As we just closed the tax filing season, the struggles of the Internal Revenue Service (IRS) are once again in the press, and for good reason: The Agency has been hobbled by insufficient funding, leading to staff shortages and a severe lack of tax infrastructure updates. These problems have been exacerbated by an increasing workload brought on by the COVID-19 pandemic. A recent online discussion with former IRS commissioners David Kautter and John Koskinen shed more light into what outsiders have been discussing for years: The IRS needs stable funding and to be brought into 21st century.
The numbers paint a dire picture. Nearly 24 million taxpayers are still waiting for the Internal Revenue Service to process their tax returns from 2021, shattering previous backlog records. Many taxpayers see refunds being held up for 10 months or more. Needless to say, this has resulted in widespread taxpayer frustration and anger. Let’s consider some of these problems and how taxpayers will encounter them during this filing season.
The first place you might notice things are not in order is when you try to reach to an IRS agent by phone with questions. According to recent National Taxpayer Advocate (NTA) statistics, in fiscal year 2021, the IRS received a record 282 million calls, but only 32 million (or just 11 percent) of those calls were answered. Staff shortages play a key role in this issue: In the first half of 2021, call centers had approximately one person for every 16,000 calls. This year the IRS had plans to increase staffing in its customer service workforce, which has shrunk by 40 percent since 2010. But according to the same NTA report, they have not reached their goal.
Let’s say you passed the first hurdle and completed your tax forms. If you are among the 10 percent of the population who still file paper returns, you might be still waiting on the results of your 2020 tax filing. According to congressional testimony by National Taxpayer Advocate Erin M. Collins, as of February 5, there are 8.5 million paper returns from 2020 still awaiting processing. If other issues such as amended returns and other paper or electronic suspended returns are factored in, the number rises to the 23.5 million returns still awaiting manual processing.
In addition to staff shortages, existing staff is, in many cases, bogged down by antiquated technology and equipment that further decreases their productivity. According to a Treasury report, the IRS is using mail processing equipment with no significant upgrades in the past 15 years, and with limited sorting capabilities that make it a highly labor-intensive process.
These are only a snapshot of the struggles the IRS is facing. In a 2021 white paper, we highlighted problems the Agency faced in taxpayer services, enforcement, and operations support. In addition to the dissatisfaction this creates for taxpayers, there is ultimately one important point we should all keep in mind: the impact of all these problems on our nation’s treasury.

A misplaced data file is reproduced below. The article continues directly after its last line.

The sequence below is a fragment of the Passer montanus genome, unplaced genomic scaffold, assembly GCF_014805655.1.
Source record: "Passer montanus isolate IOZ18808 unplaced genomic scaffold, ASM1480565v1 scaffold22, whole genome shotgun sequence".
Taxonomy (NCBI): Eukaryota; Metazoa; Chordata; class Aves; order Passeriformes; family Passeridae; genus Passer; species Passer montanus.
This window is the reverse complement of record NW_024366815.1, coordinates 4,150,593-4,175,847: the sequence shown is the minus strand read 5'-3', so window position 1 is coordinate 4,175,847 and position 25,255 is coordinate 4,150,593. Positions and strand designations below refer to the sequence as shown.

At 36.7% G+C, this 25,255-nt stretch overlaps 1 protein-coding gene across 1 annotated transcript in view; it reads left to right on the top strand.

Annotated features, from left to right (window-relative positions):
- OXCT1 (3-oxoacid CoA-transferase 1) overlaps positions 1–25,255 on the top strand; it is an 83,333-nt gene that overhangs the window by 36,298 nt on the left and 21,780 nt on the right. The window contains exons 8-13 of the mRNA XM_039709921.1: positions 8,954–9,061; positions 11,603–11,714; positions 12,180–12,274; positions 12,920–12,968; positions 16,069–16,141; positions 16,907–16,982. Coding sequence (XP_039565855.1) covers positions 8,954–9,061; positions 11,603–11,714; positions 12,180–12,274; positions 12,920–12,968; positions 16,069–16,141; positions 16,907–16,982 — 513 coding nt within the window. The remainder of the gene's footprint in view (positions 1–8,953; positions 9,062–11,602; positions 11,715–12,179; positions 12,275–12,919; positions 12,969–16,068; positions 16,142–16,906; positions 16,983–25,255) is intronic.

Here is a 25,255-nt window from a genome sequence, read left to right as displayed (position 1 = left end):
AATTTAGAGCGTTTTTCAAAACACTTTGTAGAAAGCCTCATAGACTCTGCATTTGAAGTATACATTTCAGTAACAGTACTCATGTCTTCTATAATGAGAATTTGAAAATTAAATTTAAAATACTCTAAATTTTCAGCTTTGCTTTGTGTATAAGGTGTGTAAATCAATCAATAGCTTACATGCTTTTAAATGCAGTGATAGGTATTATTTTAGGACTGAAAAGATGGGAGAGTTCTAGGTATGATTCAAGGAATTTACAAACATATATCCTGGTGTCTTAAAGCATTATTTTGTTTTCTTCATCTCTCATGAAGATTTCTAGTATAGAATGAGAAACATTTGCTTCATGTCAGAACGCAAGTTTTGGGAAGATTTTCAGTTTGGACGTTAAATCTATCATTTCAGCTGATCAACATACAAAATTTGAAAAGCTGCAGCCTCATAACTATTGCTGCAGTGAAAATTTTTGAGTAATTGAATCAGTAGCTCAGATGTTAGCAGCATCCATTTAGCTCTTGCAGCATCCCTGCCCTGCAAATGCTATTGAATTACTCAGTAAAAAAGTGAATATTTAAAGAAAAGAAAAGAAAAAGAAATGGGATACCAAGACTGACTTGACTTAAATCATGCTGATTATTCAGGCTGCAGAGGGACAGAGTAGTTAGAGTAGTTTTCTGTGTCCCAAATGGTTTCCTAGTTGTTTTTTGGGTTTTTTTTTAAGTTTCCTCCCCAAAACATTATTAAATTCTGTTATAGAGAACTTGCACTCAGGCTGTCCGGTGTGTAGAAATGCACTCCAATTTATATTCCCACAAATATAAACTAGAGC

Due to lack of enforcement or delayed collection, the tax gap (i.e., the difference between what is owed and what is collected) stands at $600 billion annually, and almost $7 trillion over the next decade. That is a significant amount of money, especially under current economic circumstances where U.S. debt held by public is expected to reach $24 trillion this year (100 percent of GDP). For either party, collecting revenue by improving the IRS should be a better choice than increasing taxes on an economy still trying to regain its footing.
According to NTA, in fiscal year 2021, the IRS collected about $4.1 trillion on a budget of about $11.9 billion. This is an average return on investment of about 345 to 1. While it is clear that not every increase in IRS funding will generate the same level of return, there is wide agreement that the impact on tax collection will be positive. Other positive externalities would likely include increased taxpayer satisfaction due to improvements in service and time saving.
Congress is still talking about a potential increase in funding for IRS. According to recent news, Senator Chris Van Hollen, who chairs the appropriations subcommittee overseeing the IRS budget, stated that the Agency is expected to get a healthy increase – but not enough to deal with its long-term problems. This will be a good starting point in terms of showing the return on investment and potentially opening the door for future funding to help the Agency fulfill its existing duties. But expecting an agency already struggling to meet its most basic responsibilities to undertake more work to administer the government’s social policies (such as the distribution of the child tax credit), or, as some policymakers have proposed, to take on vast new responsibilities with government-run tax preparation schemes is unwise. As the two former commissioners mentioned, any new resources should be devoted to fixing the critical, immediate problems facing the agency to help make the already unpleasant task of filing and paying taxes less so.
Each year millions of hard-working Americans commit to filing their complicated tax returns by the mid-April deadline. It is time to provide the IRS with the funding and the resources it needs to update its infrastructure so it can meet its side of the obligation and fulfill its basic duties.
Pinar Çebi Wilber is Executive Vice President and Chief Economist of the American Council for Capital Formation.